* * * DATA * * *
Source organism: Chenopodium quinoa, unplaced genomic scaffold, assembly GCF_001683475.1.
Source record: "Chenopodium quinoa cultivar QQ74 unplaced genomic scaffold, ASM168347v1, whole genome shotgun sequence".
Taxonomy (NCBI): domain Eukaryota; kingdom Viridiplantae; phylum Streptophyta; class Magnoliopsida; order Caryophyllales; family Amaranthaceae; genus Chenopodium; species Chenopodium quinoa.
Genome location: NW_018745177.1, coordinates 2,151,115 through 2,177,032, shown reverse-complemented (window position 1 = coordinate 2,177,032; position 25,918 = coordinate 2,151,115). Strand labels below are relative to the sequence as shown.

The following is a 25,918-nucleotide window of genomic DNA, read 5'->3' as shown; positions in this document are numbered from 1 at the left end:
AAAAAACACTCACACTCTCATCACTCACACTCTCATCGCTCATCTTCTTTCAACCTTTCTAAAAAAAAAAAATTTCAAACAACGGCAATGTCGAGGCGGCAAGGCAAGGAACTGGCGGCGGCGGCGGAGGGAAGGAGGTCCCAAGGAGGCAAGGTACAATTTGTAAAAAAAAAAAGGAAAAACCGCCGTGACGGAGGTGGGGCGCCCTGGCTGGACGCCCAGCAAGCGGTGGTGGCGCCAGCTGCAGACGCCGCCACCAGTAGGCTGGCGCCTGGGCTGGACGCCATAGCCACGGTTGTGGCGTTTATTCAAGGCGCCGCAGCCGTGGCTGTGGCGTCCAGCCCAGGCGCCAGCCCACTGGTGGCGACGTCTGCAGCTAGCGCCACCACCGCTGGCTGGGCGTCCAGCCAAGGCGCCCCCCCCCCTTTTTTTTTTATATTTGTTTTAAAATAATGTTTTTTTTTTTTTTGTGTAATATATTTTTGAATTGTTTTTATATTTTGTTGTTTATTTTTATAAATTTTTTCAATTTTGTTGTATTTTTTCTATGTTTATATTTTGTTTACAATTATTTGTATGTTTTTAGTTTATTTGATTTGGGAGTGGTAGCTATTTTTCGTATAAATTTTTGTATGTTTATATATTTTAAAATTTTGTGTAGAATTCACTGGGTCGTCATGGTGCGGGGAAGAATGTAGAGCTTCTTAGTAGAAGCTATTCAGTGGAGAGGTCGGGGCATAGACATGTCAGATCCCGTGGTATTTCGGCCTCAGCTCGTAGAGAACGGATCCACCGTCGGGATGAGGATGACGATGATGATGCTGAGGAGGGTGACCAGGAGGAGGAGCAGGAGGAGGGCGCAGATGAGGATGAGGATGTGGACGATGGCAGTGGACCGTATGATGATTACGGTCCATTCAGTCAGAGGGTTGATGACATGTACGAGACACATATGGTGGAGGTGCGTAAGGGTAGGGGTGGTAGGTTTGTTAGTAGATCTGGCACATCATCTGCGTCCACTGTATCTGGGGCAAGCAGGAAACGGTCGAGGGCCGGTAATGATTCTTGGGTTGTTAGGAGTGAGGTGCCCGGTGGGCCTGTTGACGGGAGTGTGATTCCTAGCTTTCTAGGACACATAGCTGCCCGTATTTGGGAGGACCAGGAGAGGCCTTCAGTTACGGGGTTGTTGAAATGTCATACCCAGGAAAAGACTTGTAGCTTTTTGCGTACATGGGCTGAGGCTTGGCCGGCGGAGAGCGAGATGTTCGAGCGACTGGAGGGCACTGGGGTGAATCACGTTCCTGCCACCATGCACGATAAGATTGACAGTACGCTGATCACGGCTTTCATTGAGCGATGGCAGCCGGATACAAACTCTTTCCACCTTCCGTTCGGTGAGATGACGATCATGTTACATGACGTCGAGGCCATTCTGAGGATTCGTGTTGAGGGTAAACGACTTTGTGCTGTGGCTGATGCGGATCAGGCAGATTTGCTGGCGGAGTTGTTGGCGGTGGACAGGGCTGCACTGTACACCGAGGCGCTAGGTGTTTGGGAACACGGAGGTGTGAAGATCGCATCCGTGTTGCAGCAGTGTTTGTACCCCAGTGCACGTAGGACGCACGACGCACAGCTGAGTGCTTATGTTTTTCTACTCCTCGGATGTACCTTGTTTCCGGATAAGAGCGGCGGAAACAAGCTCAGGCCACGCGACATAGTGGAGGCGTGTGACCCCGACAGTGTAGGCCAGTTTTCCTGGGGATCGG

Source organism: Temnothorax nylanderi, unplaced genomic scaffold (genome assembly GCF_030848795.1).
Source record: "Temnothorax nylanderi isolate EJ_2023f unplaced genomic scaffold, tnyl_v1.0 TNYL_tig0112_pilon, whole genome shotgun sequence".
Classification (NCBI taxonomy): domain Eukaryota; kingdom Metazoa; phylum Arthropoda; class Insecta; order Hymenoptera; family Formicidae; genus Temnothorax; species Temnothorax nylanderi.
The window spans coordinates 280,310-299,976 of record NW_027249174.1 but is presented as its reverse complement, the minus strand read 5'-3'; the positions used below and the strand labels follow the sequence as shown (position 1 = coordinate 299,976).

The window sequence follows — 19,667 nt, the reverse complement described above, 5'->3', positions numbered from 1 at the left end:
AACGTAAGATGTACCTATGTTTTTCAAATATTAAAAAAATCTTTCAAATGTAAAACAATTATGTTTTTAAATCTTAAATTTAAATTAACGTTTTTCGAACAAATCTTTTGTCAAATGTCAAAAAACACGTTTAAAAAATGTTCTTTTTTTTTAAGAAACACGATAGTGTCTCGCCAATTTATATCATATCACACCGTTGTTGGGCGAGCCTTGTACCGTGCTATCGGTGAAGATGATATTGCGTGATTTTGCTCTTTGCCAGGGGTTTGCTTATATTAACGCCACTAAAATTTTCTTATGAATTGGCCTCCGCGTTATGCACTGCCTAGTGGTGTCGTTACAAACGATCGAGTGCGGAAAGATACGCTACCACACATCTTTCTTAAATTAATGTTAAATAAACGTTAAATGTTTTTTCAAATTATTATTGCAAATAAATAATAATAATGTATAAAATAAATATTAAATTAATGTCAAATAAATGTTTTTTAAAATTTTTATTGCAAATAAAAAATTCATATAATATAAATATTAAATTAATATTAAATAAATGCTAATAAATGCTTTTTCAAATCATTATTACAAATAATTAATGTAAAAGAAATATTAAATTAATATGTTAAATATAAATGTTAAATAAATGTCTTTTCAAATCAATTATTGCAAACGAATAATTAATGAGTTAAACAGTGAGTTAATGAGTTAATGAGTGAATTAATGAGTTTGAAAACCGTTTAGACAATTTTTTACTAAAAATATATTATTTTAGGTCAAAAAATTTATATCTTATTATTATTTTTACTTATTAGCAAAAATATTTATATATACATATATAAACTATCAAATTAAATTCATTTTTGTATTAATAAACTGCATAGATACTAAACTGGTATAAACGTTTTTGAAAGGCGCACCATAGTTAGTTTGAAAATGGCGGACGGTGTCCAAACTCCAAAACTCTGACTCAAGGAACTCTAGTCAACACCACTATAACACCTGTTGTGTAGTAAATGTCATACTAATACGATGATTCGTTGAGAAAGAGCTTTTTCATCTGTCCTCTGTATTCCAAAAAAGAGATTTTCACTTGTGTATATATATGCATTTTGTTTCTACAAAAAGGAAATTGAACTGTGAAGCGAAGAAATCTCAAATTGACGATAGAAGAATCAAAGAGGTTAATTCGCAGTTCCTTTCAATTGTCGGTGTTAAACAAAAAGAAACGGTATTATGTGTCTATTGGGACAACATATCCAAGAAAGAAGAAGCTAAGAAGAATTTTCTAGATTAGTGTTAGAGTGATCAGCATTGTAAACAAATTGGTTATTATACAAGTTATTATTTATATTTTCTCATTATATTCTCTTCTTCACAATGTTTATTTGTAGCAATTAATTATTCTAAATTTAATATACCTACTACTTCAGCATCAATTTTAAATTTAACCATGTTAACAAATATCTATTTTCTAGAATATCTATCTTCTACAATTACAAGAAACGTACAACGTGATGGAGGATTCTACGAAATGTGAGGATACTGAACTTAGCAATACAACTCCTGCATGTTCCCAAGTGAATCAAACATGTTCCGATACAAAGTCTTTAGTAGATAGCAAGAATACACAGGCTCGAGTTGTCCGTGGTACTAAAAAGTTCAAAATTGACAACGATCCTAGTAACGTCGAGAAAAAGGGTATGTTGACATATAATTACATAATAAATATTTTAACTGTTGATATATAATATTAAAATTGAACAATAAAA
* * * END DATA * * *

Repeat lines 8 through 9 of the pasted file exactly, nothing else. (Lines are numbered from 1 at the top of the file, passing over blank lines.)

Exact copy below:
Source record: "Temnothorax nylanderi isolate EJ_2023f unplaced genomic scaffold, tnyl_v1.0 TNYL_tig0112_pilon, whole genome shotgun sequence".
Classification (NCBI taxonomy): domain Eukaryota; kingdom Metazoa; phylum Arthropoda; class Insecta; order Hymenoptera; family Formicidae; genus Temnothorax; species Temnothorax nylanderi.